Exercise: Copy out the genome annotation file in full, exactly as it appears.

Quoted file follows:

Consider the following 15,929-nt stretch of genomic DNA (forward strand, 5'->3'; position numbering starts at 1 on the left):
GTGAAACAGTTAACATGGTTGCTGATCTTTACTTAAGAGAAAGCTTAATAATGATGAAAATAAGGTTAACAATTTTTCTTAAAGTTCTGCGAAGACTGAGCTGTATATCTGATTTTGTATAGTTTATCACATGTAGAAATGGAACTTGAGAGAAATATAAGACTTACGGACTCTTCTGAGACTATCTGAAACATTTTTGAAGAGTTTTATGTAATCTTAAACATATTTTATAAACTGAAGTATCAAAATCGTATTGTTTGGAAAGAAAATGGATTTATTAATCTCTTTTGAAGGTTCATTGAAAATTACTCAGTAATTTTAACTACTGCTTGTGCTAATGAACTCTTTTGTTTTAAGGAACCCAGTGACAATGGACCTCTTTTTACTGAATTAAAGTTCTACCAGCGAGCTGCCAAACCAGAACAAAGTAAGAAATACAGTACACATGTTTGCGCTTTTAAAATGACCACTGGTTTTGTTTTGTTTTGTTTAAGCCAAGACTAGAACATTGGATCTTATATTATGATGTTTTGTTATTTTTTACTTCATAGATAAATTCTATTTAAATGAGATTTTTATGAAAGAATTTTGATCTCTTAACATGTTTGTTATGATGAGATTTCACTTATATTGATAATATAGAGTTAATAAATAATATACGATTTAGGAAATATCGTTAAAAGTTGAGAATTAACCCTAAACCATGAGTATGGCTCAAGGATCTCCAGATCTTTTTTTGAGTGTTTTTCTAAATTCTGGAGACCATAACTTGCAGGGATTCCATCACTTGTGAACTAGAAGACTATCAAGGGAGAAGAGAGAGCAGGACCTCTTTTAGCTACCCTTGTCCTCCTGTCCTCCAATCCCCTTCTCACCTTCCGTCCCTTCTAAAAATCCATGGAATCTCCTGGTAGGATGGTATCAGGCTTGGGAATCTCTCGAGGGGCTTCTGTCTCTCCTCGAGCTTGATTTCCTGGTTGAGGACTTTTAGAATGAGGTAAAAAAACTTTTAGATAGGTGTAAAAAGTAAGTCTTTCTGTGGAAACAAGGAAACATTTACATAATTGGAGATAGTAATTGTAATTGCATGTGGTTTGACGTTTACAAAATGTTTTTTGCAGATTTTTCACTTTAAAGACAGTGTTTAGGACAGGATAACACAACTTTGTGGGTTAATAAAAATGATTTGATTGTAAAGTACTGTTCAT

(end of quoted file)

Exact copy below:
Consider the following 15,929-nt stretch of genomic DNA (forward strand, 5'->3'; position numbering starts at 1 on the left):
GTGAAACAGTTAACATGGTTGCTGATCTTTACTTAAGAGAAAGCTTAATAATGATGAAAATAAGGTTAACAATTTTTCTTAAAGTTCTGCGAAGACTGAGCTGTATATCTGATTTTGTATAGTTTATCACATGTAGAAATGGAACTTGAGAGAAATATAAGACTTACGGACTCTTCTGAGACTATCTGAAACATTTTTGAAGAGTTTTATGTAATCTTAAACATATTTTATAAACTGAAGTATCAAAATCGTATTGTTTGGAAAGAAAATGGATTTATTAATCTCTTTTGAAGGTTCATTGAAAATTACTCAGTAATTTTAACTACTGCTTGTGCTAATGAACTCTTTTGTTTTAAGGAACCCAGTGACAATGGACCTCTTTTTACTGAATTAAAGTTCTACCAGCGAGCTGCCAAACCAGAACAAAGTAAGAAATACAGTACACATGTTTGCGCTTTTAAAATGACCACTGGTTTTGTTTTGTTTTGTTTAAGCCAAGACTAGAACATTGGATCTTATATTATGATGTTTTGTTATTTTTTACTTCATAGATAAATTCTATTTAAATGAGATTTTTATGAAAGAATTTTGATCTCTTAACATGTTTGTTATGATGAGATTTCACTTATATTGATAATATAGAGTTAATAAATAATATACGATTTAGGAAATATCGTTAAAAGTTGAGAATTAACCCTAAACCATGAGTATGGCTCAAGGATCTCCAGATCTTTTTTTGAGTGTTTTTCTAAATTCTGGAGACCATAACTTGCAGGGATTCCATCACTTGTGAACTAGAAGACTATCAAGGGAGAAGAGAGAGCAGGACCTCTTTTAGCTACCCTTGTCCTCCTGTCCTCCAATCCCCTTCTCACCTTCCGTCCCTTCTAAAAATCCATGGAATCTCCTGGTAGGATGGTATCAGGCTTGGGAATCTCTCGAGGGGCTTCTGTCTCTCCTCGAGCTTGATTTCCTGGTTGAGGACTTTTAGAATGAGGTAAAAAAACTTTTAGATAGGTGTAAAAAGTAAGTCTTTCTGTGGAAACAAGGAAACATTTACATAATTGGAGATAGTAATTGTAATTGCATGTGGTTTGACGTTTACAAAATGTTTTTTGCAGATTTTTCACTTTAAAGACAGTGTTTAGGACAGGATAACACAACTTTGTGGGTTAATAAAAATGATTTGATTGTAAAGTACTGTTCAT